I can still recall sitting in an Honors World Literature I course as a sophomore in 2005. The course, which covered most literature from the ancient world until the 17th century, was one of my favorites in college. I loved the course partially because my professor seemed to genuinely care about the material being discussed in class. We once spent time in class reading the Roman epic The Aeneid. When we came to the portion of text where Aeneas spoke to his father about the future of the Trojan people in Rome, she began to weep. I’d never seen this before: a professor—or any teacher—who cared so much about a fictional story, she could not help but cry. I knew, at that moment, I had to find a way to become a college professor.
I find myself thinking more about how emotion affects our job as an instructor in the classroom. Just this semester, I’ve lectured on the birth pains of the early Republic. I find myself emphasizing the difficulty of building a new nation, and the political and social divides that were present from the beginning of the United States. I tend to avoid making direct parallels between the past and present—mostly because my students will make sure connections in class, sparking further discussion—but I cannot help but think about the United States in 2018, struggling with deep political, social, and cultural polarization and look back at the early days of the nation. Sometimes, I quiet my voice just a bit to emphasize some of these parallels, pushing students to listen a little more intently.
However, the true test of handling my emotions in the classroom has come when discussing two topics: slavery and lynching. With the latter, I find the images of lynching distasteful—and precisely because of their raw, unfiltered emotions, I continue to use them. Students, I find, tend to be stunned and made uncomfortable by lynching photographs. I continue to use them in classes on the New South and American History, focused more on the smiling crowds and the shocking realization (at least for my students) that so many people enjoyed going to these events.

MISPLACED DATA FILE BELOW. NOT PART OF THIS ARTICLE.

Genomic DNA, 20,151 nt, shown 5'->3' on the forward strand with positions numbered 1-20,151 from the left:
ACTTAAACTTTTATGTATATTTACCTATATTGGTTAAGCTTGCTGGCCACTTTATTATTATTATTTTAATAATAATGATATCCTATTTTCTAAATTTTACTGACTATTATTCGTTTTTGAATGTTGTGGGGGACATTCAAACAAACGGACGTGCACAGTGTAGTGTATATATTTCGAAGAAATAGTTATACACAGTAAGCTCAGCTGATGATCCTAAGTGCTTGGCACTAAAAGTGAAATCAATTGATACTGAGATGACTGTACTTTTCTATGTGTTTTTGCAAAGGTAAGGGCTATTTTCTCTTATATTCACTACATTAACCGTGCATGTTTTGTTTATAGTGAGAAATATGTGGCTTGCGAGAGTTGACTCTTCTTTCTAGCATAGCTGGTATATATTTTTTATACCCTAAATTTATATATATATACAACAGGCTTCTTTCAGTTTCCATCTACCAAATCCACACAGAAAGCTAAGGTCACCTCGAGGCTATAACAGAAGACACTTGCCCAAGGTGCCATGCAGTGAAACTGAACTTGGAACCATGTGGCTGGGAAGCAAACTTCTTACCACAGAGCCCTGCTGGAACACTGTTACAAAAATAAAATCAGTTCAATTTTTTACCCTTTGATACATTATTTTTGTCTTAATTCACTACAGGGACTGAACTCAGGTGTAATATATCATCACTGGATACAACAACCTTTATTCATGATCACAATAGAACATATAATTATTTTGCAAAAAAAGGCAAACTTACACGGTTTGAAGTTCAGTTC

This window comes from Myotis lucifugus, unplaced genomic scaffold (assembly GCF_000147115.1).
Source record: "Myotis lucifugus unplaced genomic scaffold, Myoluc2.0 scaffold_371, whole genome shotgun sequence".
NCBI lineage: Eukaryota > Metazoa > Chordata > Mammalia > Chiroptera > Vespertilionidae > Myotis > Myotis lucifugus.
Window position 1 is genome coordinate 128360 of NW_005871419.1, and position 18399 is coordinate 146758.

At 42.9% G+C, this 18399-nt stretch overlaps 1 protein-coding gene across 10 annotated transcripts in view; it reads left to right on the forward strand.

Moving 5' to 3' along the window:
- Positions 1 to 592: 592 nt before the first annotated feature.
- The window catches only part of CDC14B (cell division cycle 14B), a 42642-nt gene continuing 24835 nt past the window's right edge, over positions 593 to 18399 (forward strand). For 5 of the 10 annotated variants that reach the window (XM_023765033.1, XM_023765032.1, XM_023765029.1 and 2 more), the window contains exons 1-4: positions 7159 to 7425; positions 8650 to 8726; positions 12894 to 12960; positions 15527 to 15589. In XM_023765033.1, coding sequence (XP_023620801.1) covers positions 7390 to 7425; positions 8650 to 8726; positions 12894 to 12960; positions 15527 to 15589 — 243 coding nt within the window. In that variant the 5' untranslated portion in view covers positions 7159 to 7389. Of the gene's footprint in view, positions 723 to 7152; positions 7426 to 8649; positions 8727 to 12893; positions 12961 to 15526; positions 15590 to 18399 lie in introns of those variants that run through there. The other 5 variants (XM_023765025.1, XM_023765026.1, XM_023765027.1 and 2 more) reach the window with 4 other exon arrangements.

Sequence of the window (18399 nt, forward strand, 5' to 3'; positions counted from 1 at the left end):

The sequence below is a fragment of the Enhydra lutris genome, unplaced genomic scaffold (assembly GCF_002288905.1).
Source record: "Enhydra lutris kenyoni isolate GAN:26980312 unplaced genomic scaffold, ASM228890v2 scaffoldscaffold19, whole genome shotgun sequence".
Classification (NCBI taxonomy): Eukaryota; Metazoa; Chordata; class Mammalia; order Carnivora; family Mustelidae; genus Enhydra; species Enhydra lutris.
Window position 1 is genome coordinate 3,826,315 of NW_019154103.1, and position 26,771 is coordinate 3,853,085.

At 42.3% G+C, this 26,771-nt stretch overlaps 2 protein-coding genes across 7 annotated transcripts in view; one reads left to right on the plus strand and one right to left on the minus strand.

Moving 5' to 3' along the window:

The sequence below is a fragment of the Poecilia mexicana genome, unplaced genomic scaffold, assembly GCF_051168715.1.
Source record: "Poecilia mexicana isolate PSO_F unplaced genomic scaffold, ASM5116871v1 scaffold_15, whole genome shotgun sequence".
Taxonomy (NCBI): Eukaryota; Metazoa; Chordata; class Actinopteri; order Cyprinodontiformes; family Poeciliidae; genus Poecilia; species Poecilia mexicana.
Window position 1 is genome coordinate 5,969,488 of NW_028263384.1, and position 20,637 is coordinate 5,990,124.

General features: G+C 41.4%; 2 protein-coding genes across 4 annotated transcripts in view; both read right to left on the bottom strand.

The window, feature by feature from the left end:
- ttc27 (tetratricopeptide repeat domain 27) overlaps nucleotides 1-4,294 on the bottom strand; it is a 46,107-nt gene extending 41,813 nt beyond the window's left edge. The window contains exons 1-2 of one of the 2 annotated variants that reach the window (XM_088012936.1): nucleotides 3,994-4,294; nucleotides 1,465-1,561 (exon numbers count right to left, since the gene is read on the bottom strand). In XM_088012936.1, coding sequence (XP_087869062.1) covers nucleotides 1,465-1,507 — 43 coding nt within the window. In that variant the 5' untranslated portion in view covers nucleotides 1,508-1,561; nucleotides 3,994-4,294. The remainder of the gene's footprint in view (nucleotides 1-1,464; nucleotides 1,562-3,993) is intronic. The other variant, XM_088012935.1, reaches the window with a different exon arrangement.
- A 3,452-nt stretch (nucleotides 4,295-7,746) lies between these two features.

Imagery also makes slavery come painfully alive for my students. Over a month ago, I used an image of a slave auction that was widely circulated in the 19th century. When I showed it to my students as part of a power point presentation, however, I found that I had to collect myself. Staring into the face of a young woman, terrified about continuing her life as a slave, I could not help but think about my ancestors, who were faced with the same daunting situation. Teaching students at an HBCU, I have no doubt some of my students thought about the same thing.
I did not want to cry in front of my students. But my voice did break—just a bit. Perhaps that was for the better. Students should know how deeply we think and feel the stories from the past we teach to them. You never know who you’ll inspire to ask a question, read a new book, or to even push to one day be the person lecturing precocious youngsters.